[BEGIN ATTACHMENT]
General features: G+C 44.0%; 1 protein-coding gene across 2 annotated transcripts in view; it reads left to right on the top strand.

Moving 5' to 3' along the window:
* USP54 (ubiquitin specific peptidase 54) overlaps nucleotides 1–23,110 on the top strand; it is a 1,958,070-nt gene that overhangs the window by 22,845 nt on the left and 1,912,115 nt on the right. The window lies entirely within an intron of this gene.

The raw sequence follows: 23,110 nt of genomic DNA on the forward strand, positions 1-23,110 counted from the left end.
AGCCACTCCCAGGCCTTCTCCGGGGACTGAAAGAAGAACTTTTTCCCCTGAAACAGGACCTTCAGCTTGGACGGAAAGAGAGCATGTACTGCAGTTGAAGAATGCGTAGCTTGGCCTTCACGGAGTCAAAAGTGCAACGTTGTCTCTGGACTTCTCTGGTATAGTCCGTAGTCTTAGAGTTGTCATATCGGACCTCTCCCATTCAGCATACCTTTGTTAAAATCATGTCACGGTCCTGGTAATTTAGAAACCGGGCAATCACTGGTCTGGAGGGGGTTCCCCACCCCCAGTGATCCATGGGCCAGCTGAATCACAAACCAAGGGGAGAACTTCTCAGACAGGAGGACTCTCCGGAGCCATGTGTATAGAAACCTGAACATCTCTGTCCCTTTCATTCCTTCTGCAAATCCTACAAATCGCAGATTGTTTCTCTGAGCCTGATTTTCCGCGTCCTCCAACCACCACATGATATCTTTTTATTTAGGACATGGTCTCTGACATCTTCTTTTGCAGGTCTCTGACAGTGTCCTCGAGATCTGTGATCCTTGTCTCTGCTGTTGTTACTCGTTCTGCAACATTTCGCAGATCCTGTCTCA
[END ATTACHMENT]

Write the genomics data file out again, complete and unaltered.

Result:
General features: G+C 44.0%; 1 protein-coding gene across 2 annotated transcripts in view; it reads left to right on the top strand.

Moving 5' to 3' along the window:
* USP54 (ubiquitin specific peptidase 54) overlaps nucleotides 1–23,110 on the top strand; it is a 1,958,070-nt gene that overhangs the window by 22,845 nt on the left and 1,912,115 nt on the right. The window lies entirely within an intron of this gene.

The raw sequence follows: 23,110 nt of genomic DNA on the forward strand, positions 1-23,110 counted from the left end.
AGCCACTCCCAGGCCTTCTCCGGGGACTGAAAGAAGAACTTTTTCCCCTGAAACAGGACCTTCAGCTTGGACGGAAAGAGAGCATGTACTGCAGTTGAAGAATGCGTAGCTTGGCCTTCACGGAGTCAAAAGTGCAACGTTGTCTCTGGACTTCTCTGGTATAGTCCGTAGTCTTAGAGTTGTCATATCGGACCTCTCCCATTCAGCATACCTTTGTTAAAATCATGTCACGGTCCTGGTAATTTAGAAACCGGGCAATCACTGGTCTGGAGGGGGTTCCCCACCCCCAGTGATCCATGGGCCAGCTGAATCACAAACCAAGGGGAGAACTTCTCAGACAGGAGGACTCTCCGGAGCCATGTGTATAGAAACCTGAACATCTCTGTCCCTTTCATTCCTTCTGCAAATCCTACAAATCGCAGATTGTTTCTCTGAGCCTGATTTTCCGCGTCCTCCAACCACCACATGATATCTTTTTATTTAGGACATGGTCTCTGACATCTTCTTTTGCAGGTCTCTGACAGTGTCCTCGAGATCTGTGATCCTTGTCTCTGCTGTTGTTACTCGTTCTGCAACATTTCGCAGATCCTGTCTCA